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"In Conversation with Nigel Price"

Nigel Price talks to Northants Jazz Editor, Rupert Kendrick, about his influences, his love of jazz and his long-term ambitions
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November 2010
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“It all began with a bunch of us at school,” explains Nigel Price, a highly-acclaimed guitarist who now heads an increasingly influential and popular combo, featuring Peter Whittaker on Hammond organ, and Matt Home on drums.

“We formed a band - each of us had to pick an instrument, and I picked the guitar. I managed to teach myself by strumming along and listening to music that was popular at the time. There was never any involvement with jazz at that point. The only jazz records in the house were one by Sidney Bechet and another by Acker Bilk!”

By the time he’d left the army (he served in the infantry) aged 22, he had become “proficient” on the guitar. He began to mix with friends who were ‘into’ jazz. He started to play with other musicians in a similar genre, for instance, supporting the Skatalites on tour in Europe. This experience developed “a feeling of needing to get out there and do it,” as he puts it.

“The people I was mixing with were interested in the type of music that began to influence me. In the early days, it was jazz rock and funk. A lot of players of my generation were attracted by blues and rock for which the guitar is a natural instrument. In the main, it was John McLoughlin who attracted me to this music although there were also others. From there, I moved onto jazz.”

His main influences, naturally enough, include the renowned Wes Montgomery. It’s no coincidence that several numbers on his CDs feature Montgomery’s compositions.  Other influences include Art Pepper and Julian ‘Cannonball’ Adderley. “It’s the phrasing of these musicians that draws me to their music,” he adds. “Cannonball’s swing is unparalleled and I like his style. Art Pepper dynamically varies his volume and accentuates certain notes in interesting ways. I probably have more in common with him than Wes, in fact.”

As we talked, Nigel Price’s Organ Trio had just returned from a successful appearance at the Scarborough Jazz Festival. “We’ve been playing together for about eight years now,” he explains. “I’ve always wanted to work with a Hammond organ. The first time I was consciously blown away by the power of a Hammond organ was whilst listening to Jimi Hendrix - the great shuffling track, Rainy Day, Dream Away on Electric Ladyland. That track still stands up for me as one of the most swinging grooves of all time!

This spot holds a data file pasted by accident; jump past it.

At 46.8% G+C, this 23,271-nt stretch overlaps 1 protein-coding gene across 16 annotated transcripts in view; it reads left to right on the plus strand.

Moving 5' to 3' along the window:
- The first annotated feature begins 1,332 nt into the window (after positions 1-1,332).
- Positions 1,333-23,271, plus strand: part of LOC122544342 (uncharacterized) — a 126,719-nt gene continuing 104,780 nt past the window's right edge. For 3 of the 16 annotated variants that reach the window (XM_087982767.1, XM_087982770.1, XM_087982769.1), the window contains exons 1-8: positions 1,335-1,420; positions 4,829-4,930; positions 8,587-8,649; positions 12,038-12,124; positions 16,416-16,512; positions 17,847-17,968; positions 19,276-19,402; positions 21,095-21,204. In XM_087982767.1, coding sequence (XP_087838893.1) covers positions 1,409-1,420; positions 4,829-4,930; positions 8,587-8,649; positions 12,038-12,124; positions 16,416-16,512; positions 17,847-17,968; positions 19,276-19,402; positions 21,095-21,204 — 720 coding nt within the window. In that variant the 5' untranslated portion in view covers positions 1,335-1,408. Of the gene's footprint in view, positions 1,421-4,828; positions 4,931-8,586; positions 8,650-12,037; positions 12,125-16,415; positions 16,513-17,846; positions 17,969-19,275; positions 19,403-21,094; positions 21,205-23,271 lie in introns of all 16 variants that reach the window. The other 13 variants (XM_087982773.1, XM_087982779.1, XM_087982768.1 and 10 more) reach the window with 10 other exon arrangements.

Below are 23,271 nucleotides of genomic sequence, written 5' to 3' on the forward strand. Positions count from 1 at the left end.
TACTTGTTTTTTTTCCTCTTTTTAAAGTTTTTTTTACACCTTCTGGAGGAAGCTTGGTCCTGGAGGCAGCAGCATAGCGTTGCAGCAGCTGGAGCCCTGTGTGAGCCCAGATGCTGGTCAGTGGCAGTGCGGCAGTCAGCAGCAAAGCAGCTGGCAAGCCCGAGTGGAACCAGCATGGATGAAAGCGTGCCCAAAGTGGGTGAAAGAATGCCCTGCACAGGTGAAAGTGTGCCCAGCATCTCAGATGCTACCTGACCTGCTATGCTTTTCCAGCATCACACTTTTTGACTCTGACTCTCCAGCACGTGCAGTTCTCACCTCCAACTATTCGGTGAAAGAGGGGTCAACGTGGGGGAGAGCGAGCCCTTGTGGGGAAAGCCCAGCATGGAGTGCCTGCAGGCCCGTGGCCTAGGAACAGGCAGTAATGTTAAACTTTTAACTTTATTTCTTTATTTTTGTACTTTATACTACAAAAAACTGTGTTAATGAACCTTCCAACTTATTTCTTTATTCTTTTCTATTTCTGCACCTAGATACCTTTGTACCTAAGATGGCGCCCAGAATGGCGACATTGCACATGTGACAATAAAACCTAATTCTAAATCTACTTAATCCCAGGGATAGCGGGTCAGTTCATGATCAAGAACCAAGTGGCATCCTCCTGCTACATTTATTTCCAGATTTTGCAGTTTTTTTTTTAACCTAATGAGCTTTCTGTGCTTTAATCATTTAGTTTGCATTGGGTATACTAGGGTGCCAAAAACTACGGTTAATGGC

“It sparks off a very powerful reaction - a very visual reaction and its sounds can vary across an unbelievably imaginative range. I’m very keen on the current format. It works because both Pete and Matt are great friends and that’s conducive to producing good jazz.

“Although the organ has always featured in jazz and there are quite   number of contemporary players, it’s surprising how large a percentage of people have never heard an organ played in a jazz context. It’s re-emerging after a period in the 80s when technology, in the form of quite sophisticated keyboards, took their place. Keyboards were less complex to play and, anyway, not many players owned an organ, so they fell out of favour for a time.”

Although the group has been together for some years now, he’s anxious that it doesn’t lose its freshness and originality. Each musician is freelance. “To become exclusively tied to the Trio would be very stifling and restricting. Musicians need the freedom to pick up new external influences and bring originality back to the group,” he explains.

Unlike many jazz musicians, he’s not puzzled by the fact that live audiences seem to be in predominantly, middle or late-middle age. “ I think it’s probably that people who like jazz come to it at a later age, although younger people often have great interest in certain genres of jazz.”

His long-term ambitions at the moment are “to carry on as I am - to play swinging music for appreciative audiences.”

We were speaking after a successful gig at Peterborough Jazz Club, when highly respected tenor saxophonist, Vasilis Xenopoulous, also featured. This added another dimension to an already highly successful formula with the group developing a sound distinctly reminiscent of some of the great ‘Blue Note’ recordings of the past.

“I believe that the happiest people in the world are those who are happy with their lot. As for the future, I wouldn’t change much. I guess I’d just like to play to large audiences and to travel more widely.” The gigs schedule on his website shows his Trio to be in great demand. He may not have long to wait.
<Click here to go to Nigels' website>
<Click here to listen to a sample of Nigels' music>